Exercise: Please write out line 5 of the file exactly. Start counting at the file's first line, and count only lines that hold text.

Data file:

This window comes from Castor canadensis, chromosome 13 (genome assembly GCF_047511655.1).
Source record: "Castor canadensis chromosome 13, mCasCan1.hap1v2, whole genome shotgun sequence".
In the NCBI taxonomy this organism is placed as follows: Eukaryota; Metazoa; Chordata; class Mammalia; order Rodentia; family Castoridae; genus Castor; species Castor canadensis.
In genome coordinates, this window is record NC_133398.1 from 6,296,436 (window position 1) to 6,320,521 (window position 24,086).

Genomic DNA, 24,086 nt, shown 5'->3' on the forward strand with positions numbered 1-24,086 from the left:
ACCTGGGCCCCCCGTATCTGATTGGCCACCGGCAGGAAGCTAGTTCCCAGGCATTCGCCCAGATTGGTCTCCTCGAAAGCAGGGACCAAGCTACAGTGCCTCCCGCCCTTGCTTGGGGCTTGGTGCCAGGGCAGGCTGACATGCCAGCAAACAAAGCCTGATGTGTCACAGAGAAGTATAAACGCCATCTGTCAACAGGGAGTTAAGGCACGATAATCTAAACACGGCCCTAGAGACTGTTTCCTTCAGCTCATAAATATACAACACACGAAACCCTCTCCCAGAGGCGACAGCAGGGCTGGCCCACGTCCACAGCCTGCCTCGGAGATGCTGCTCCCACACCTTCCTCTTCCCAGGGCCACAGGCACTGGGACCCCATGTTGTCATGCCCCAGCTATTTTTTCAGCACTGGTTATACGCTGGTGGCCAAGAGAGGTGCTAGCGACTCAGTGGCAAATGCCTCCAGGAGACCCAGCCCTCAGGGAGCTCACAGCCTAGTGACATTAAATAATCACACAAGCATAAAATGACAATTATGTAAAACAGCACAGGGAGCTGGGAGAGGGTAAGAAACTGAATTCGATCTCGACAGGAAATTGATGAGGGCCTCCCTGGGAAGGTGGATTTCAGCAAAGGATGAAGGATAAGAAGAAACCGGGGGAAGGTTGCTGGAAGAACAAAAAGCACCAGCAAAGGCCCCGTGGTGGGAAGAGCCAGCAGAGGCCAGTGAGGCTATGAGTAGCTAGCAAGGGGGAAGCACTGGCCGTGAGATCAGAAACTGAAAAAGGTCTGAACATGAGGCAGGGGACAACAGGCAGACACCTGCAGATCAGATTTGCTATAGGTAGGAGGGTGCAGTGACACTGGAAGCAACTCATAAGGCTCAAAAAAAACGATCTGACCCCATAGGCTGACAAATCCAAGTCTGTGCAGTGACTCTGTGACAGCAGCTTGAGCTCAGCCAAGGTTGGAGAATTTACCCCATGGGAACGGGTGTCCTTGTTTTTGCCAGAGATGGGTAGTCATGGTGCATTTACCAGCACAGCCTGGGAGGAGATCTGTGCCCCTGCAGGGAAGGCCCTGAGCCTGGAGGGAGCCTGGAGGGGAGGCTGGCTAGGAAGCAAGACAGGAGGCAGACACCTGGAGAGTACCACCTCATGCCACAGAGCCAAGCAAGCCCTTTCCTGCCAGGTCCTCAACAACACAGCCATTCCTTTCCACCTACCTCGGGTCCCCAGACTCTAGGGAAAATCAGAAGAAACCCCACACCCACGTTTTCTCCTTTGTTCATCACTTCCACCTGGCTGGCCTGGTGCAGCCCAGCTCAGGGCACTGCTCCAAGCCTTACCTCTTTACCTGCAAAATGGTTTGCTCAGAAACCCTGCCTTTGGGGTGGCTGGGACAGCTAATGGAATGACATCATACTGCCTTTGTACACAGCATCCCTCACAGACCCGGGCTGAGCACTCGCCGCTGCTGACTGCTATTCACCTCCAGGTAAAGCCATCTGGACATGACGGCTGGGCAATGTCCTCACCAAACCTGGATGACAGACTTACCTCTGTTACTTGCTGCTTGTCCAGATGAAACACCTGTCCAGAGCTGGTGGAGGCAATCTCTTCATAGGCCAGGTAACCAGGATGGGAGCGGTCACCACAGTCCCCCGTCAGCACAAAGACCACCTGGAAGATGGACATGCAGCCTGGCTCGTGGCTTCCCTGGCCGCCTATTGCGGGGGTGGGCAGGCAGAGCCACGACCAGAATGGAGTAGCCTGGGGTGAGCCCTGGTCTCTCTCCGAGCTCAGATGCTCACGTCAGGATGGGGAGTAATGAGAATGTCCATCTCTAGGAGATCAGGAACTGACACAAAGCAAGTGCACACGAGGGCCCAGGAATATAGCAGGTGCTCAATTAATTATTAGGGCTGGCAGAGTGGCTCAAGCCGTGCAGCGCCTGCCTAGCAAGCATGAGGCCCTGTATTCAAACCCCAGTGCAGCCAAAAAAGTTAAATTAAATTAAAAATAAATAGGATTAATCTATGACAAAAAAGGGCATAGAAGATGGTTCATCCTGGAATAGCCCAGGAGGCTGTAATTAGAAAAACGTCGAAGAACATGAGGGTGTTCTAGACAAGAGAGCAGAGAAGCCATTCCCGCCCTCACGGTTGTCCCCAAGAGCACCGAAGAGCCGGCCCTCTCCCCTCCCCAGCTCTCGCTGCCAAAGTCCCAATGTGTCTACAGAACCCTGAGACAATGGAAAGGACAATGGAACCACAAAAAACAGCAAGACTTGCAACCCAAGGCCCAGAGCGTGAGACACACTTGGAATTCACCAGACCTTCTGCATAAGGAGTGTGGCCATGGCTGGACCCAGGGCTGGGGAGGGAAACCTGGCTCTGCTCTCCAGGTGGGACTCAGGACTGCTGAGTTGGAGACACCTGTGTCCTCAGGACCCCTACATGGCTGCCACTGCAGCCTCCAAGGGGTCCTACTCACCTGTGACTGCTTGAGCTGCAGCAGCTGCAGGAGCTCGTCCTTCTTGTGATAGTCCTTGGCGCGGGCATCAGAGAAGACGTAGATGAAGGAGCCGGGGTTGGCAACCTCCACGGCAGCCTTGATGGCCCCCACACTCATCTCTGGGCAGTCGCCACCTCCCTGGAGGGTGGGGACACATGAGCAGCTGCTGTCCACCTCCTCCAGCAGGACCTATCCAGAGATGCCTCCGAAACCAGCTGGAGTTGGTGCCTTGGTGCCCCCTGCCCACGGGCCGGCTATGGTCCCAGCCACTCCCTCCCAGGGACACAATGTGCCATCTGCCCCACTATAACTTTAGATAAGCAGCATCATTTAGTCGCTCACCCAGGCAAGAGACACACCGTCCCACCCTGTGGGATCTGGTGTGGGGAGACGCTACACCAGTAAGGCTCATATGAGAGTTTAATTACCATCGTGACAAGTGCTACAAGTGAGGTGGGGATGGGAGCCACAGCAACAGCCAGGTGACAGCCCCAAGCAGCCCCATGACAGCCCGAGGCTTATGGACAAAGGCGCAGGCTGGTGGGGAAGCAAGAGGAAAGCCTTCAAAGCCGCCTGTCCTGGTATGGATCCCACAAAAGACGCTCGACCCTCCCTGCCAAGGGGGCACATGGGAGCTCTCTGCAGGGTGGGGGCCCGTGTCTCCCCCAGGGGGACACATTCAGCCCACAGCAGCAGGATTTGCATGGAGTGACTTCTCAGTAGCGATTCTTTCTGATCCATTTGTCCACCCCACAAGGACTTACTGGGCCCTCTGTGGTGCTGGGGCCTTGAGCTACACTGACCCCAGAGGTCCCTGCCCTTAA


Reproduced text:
Genomic DNA, 24,086 nt, shown 5'->3' on the forward strand with positions numbered 1-24,086 from the left: